Avoid DVT During Spring and Summer Travels

Prevent DVT during travelImage courtesy of potowizard at FreeDigitalPhotos.net

March is DVT Awareness Month, and with spring and summer travel just around the corner, we thought it was the perfect time to remind you of this danger involved in traveling.  So, what is DVT?

ID-10073024Image courtesy of Mister GC at FreeDigitalPhotos.net

DVT stands for Deep Vein Thrombosis, or for those of us that aren’t doctors – blood clots in the deep veins, usually the calf or thigh muscle.  DVT can damage the valves in your blood vessels, causing pain and swelling.  But, more dangerously, blood clots can break free and travel through the bloodstream and damage major organs – most specifically the heart and lungs.  This is a condition known as pulmonary embolism.  Blood clots in the deep veins in the thigh muscles are the most frequent culprits of pulmonary embolism.

ID-100151625Image courtesy of phanlop88 at FreeDigitalPhotos.net

How does this relate to travel?  Long trips in cars, trains, buses and most especially planes can increase your risk of developing DVT.  Blood flows more slowly when sitting immobile for long periods of time in cramped spaces, and gravity plays its part in making it more difficult for blood to adequately move around the body.  Slow moving blood pooling in the legs is a breeding ground for clots.

ID-10014939Image courtesy of renjith krishnan at FreeDigitalPhotos.net

Although the risk of developing DVT while traveling is small, the risk is real and travelers should take precautions – especially if they are at higher risk.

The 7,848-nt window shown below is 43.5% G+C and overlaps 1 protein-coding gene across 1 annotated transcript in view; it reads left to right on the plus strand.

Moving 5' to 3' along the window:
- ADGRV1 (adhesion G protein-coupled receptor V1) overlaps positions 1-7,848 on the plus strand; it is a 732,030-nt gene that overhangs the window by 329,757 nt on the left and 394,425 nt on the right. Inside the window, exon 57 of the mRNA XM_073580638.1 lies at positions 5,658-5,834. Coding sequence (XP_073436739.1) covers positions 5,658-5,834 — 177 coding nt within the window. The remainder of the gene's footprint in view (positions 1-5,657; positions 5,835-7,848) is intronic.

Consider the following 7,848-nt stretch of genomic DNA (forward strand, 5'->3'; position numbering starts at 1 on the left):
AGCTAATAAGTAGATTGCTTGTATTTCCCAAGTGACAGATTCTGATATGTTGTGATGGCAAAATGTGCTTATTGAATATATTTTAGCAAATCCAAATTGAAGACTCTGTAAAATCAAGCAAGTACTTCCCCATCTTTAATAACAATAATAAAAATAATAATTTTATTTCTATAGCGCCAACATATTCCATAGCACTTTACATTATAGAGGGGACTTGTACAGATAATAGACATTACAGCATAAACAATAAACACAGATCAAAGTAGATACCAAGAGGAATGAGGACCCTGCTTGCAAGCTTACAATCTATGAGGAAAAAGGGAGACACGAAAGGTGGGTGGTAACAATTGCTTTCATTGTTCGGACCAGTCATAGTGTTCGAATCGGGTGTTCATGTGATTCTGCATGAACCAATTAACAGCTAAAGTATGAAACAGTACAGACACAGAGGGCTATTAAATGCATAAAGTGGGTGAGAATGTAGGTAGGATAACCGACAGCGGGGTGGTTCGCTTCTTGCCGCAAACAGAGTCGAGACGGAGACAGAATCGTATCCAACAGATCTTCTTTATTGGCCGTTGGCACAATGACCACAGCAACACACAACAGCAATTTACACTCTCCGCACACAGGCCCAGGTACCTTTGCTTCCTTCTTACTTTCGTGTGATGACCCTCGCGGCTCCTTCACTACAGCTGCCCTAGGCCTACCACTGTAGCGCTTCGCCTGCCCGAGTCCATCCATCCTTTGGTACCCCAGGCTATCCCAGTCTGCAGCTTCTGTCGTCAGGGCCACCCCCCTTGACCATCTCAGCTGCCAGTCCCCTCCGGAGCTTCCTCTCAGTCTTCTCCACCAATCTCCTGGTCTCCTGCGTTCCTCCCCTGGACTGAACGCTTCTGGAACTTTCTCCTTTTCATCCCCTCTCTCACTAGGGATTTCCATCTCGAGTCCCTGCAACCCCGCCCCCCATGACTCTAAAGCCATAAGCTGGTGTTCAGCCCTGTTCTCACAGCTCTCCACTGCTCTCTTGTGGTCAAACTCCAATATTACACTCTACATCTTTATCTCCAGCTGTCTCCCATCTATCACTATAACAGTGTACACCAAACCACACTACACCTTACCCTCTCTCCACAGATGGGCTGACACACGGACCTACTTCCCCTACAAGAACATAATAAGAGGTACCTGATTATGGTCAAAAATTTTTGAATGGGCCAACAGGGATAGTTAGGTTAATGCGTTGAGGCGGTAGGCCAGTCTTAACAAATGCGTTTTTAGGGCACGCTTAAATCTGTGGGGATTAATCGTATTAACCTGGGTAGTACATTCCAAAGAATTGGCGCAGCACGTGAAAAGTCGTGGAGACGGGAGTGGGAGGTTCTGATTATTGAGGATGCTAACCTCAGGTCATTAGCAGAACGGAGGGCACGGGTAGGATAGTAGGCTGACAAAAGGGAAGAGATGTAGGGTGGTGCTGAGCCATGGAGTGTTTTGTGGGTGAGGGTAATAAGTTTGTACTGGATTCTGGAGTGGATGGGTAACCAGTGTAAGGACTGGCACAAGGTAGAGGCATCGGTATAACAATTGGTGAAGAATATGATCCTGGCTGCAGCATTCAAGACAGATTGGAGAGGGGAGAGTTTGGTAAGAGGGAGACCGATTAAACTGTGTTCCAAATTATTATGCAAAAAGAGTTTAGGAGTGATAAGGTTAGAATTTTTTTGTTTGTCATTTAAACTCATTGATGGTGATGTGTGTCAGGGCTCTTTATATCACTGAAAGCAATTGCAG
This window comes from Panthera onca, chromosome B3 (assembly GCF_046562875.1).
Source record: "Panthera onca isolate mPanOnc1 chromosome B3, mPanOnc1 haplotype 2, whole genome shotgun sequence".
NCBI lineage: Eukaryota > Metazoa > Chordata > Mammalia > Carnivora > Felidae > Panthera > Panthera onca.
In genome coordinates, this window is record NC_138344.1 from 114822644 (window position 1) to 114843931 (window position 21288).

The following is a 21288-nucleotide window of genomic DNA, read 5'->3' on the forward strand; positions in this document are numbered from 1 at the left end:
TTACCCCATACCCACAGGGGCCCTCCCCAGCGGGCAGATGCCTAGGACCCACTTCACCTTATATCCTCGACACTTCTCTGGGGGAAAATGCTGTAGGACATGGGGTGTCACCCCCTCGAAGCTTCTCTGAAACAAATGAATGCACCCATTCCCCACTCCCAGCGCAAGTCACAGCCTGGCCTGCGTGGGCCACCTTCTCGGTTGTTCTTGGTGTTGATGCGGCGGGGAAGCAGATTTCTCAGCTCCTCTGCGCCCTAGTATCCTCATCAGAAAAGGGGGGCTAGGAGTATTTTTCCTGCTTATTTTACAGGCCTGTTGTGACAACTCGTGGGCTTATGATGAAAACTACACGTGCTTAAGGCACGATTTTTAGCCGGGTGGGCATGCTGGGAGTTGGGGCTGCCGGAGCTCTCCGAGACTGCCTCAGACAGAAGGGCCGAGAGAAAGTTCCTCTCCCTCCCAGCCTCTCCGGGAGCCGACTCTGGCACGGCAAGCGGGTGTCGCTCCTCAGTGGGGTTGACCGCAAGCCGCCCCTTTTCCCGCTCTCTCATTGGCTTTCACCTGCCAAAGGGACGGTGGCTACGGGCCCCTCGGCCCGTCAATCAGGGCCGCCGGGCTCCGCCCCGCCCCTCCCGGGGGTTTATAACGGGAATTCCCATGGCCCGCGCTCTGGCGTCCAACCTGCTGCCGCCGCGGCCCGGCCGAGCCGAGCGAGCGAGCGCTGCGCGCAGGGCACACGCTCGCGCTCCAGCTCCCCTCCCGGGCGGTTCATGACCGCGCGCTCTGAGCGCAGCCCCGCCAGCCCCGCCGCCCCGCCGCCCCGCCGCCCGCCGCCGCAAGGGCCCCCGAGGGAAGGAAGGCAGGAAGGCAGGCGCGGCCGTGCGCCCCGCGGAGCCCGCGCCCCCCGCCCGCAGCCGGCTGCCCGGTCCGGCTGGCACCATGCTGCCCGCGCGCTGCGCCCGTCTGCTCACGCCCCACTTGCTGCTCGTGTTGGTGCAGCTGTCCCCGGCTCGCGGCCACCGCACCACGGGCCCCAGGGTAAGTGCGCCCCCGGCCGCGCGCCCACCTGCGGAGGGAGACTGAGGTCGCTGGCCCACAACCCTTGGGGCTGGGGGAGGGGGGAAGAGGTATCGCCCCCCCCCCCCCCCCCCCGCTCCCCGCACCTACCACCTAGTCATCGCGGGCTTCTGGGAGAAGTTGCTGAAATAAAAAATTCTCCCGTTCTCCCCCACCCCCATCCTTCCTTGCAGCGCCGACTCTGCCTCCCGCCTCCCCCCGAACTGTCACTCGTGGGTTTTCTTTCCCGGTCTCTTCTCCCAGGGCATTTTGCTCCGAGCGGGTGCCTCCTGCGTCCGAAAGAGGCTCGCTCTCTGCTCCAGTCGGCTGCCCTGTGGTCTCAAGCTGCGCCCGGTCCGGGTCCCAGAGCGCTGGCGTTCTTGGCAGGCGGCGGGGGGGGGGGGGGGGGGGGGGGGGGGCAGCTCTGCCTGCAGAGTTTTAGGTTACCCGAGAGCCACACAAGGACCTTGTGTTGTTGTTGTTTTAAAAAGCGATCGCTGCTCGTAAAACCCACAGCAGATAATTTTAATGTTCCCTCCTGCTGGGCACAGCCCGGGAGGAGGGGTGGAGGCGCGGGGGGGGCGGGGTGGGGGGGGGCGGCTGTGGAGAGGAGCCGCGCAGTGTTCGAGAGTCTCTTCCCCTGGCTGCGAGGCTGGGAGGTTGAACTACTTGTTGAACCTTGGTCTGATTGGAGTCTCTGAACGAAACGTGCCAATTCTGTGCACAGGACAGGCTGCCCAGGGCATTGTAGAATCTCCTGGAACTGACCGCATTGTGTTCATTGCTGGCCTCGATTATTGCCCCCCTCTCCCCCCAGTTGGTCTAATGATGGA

DVT Risk

What can you do to prevent DVT while traveling?

  1. First and foremost. Wear compression hosiery like travel socks from Therafirm.  Therafirm makes a Men’s Dress Sock, a Women’s Trouser Sock and a Unisex Everyday Sock.  All of Therafirm’s compression hosiery is graduated.  Compression hosiery must be graduated to be effective in preventing DVT.  Gradient compression pressure helps to promote blood flow and prevents blood from pooling in the legs.
  2. Keep moving. If you are taking a car trip, make frequent stops.  For plane, bus or train trips, get up and move around every so often as soon as it is deemed safe to do so.
  3. Exercise your legs. Bend and straighten your legs several times every half hour to hour.  This helps to avoid blood pooling.
  4. Drink plenty of water. Water will help keep your blood thinner and less likely to develop clots.
  5. Avoid alcohol. Alcohol contributes to dehydration, which thickens the blood.

Prevent DVT

No one wants their travel to include a stop at an emergency room or hospital, so take the necessary precautions to prevent DVT.  Pack your Therafirm travel socks and enjoy your DVT-free vacations!

** NOTE: Always consult your doctor before using any of the practices for avoiding DVT.

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